Reasons & Remarks: The Gift of Time

Your life experiences as a member of PVA will no doubt open countless opportunities within your own organization

By Tom Fjerstad

 

‘Tis the season of giving. The practice of giving takes on as many possible forms as one can imagine.

Probably the most visually recognizable example of giving is the box wrapped in the pretty paper with a bow. There’s also the charitable contribution to an organization that pursues a cause you support. Another way to give is through your time and talents to help support a cause that’s near and dear to you.

These forms are commonly recognized as the three T’s of giving: time, talent and treasure. Virtually everyone is capable of giving in at least one of these forms.

Paralyzed Veterans of America (PVA) and its chapters have been blessed to receive the support of their members in all of these ways. I believe this a testament to the work performed by PVA that benefits you each and every day. After all, you are PVA.

If you’ve reached a point in your life where you’re looking to find a more meaningful purpose to the holiday season than things that sparkle and shine wrapped in boxes with ribbons and bows, then maybe you should think of using your time and talents to help the very organization that has done so much to make your life better.

A list of PVA’s chapters and their contact information can be found on page 9. Don’t be shy. I know for certain this is one of those times when your only regret will be why you didn’t do this sooner.

If you’re PVA member, I already know a few things about you. You’re a veteran; you have either a spinal-cord injury (SCI) or spinal-cord dysfunction; you probably receive some or all of your health care at a Department of Veterans Affairs (VA) spinal-cord injury center; you receive PN magazine in the mail or digitally every month.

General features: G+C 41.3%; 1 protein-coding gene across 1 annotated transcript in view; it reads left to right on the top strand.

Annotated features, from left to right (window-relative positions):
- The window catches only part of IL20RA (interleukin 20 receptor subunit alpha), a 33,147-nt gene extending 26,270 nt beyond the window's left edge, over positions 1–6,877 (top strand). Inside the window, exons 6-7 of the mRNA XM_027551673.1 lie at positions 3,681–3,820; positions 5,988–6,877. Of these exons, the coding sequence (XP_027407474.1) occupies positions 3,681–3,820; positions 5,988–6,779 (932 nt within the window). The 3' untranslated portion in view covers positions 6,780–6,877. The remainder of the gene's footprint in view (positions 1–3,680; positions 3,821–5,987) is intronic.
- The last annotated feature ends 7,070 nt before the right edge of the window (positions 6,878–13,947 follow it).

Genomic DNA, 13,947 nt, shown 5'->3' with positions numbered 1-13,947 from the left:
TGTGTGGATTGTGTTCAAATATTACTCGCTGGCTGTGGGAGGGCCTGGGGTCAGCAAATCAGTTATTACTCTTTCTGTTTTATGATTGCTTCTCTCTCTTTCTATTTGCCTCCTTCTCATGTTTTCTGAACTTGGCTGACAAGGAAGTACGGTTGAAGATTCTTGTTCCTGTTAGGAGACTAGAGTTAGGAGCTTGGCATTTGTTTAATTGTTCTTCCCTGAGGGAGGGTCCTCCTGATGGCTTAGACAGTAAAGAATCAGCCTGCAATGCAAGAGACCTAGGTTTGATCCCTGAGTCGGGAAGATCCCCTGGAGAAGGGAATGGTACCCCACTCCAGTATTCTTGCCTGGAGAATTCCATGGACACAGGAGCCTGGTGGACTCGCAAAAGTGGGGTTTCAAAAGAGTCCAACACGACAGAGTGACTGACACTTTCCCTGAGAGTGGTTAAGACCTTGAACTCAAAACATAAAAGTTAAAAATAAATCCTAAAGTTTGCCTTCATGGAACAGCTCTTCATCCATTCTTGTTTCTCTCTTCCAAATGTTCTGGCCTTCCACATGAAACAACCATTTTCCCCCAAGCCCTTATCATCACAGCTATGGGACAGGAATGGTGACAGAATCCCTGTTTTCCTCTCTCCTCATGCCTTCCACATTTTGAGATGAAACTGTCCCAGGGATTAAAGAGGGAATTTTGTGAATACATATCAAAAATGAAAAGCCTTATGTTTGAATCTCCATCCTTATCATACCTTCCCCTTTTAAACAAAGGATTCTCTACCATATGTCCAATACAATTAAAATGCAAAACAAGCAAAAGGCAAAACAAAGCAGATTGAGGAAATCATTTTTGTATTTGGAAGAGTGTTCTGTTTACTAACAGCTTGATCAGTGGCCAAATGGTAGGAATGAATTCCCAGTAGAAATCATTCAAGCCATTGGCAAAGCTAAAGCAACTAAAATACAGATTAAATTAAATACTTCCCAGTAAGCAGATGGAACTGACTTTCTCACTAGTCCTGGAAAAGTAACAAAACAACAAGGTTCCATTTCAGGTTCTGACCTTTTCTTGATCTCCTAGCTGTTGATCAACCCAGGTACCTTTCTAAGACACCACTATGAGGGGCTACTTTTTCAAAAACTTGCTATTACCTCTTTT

So, if you’re wondering what PVA has ever really done for you, let me give you a few examples.

If you receive care at a VA SCI center, thank PVA. PVA has been your advocate for maintaining and improving the quality of care delivered at these facilities since the very beginning of the SCI system of care during World War II.

Do you like wheelchair sports? PVA and those same veterans who returned from war with SCI created wheelchair basketball, which is generally acknowledged as the very beginning of organized wheelchair sports. If you’re more into watching sports and you go to a stadium or arena to catch your favorite team, chances are PVA either directly or indirectly had an impact on the wheelchair accessibility of that facility.

PVA’s membership is aging. More than half of all PVA members are now in the 55- to 74-year-old age group. You can say, ‘Wow, we need to recruit younger members,’ which is true, but you could also look at it as a vast pool of experience and talent. If that group decides to donate some of their time and talent, they could make a huge difference in an organization that has done so much for their quality of life.

Have you heard of Service Corps of Retired Executives (SCORE)? This organization is all about just that, matching retirees and their talents with volunteer opportunities. As a PVA member, you shouldn’t need help in matching yourself to a suitable organization.

Your life experiences as a member of PVA will no doubt open countless opportunities within your own organization. So, don’t think of yourself as having been put out to pasture.

This holiday season, consider the gift of your time and talent to give back to the organization that I’m certain has made a difference in your life. The gift of treasure wouldn’t be rejected either, but involving yourself in this great organization is a gift that’ll bear returns in ways you may not even imagine.

Have a happy and blessed holiday season. 

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